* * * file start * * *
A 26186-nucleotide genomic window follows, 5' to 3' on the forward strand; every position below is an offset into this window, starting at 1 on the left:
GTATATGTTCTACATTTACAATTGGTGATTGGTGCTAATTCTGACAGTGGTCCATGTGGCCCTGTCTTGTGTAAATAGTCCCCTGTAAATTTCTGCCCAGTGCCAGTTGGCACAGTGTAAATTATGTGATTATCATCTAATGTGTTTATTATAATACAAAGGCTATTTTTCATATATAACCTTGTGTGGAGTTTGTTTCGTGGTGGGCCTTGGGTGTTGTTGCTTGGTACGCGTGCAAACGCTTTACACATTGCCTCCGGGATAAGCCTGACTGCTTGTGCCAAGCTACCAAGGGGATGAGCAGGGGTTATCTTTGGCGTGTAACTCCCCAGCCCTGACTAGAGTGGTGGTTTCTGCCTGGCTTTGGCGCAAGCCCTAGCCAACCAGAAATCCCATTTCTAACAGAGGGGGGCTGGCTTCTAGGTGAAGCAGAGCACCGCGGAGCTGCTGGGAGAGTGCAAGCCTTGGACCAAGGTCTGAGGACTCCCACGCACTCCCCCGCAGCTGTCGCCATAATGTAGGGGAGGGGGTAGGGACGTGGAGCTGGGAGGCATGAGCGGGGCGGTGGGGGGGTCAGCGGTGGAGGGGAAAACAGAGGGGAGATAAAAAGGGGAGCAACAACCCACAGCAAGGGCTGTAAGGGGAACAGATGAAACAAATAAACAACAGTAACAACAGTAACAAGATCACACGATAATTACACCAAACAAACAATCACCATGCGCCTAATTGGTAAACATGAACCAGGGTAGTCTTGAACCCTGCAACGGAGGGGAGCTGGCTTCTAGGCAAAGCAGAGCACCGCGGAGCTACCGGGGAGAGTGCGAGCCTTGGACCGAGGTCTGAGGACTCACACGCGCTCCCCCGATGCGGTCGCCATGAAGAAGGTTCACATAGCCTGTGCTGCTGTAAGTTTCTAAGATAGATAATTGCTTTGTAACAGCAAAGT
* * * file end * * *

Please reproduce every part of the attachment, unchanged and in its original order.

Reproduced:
A 26186-nucleotide genomic window follows, 5' to 3' on the forward strand; every position below is an offset into this window, starting at 1 on the left:
GTATATGTTCTACATTTACAATTGGTGATTGGTGCTAATTCTGACAGTGGTCCATGTGGCCCTGTCTTGTGTAAATAGTCCCCTGTAAATTTCTGCCCAGTGCCAGTTGGCACAGTGTAAATTATGTGATTATCATCTAATGTGTTTATTATAATACAAAGGCTATTTTTCATATATAACCTTGTGTGGAGTTTGTTTCGTGGTGGGCCTTGGGTGTTGTTGCTTGGTACGCGTGCAAACGCTTTACACATTGCCTCCGGGATAAGCCTGACTGCTTGTGCCAAGCTACCAAGGGGATGAGCAGGGGTTATCTTTGGCGTGTAACTCCCCAGCCCTGACTAGAGTGGTGGTTTCTGCCTGGCTTTGGCGCAAGCCCTAGCCAACCAGAAATCCCATTTCTAACAGAGGGGGGCTGGCTTCTAGGTGAAGCAGAGCACCGCGGAGCTGCTGGGAGAGTGCAAGCCTTGGACCAAGGTCTGAGGACTCCCACGCACTCCCCCGCAGCTGTCGCCATAATGTAGGGGAGGGGGTAGGGACGTGGAGCTGGGAGGCATGAGCGGGGCGGTGGGGGGGTCAGCGGTGGAGGGGAAAACAGAGGGGAGATAAAAAGGGGAGCAACAACCCACAGCAAGGGCTGTAAGGGGAACAGATGAAACAAATAAACAACAGTAACAACAGTAACAAGATCACACGATAATTACACCAAACAAACAATCACCATGCGCCTAATTGGTAAACATGAACCAGGGTAGTCTTGAACCCTGCAACGGAGGGGAGCTGGCTTCTAGGCAAAGCAGAGCACCGCGGAGCTACCGGGGAGAGTGCGAGCCTTGGACCGAGGTCTGAGGACTCACACGCGCTCCCCCGATGCGGTCGCCATGAAGAAGGTTCACATAGCCTGTGCTGCTGTAAGTTTCTAAGATAGATAATTGCTTTGTAACAGCAAAGT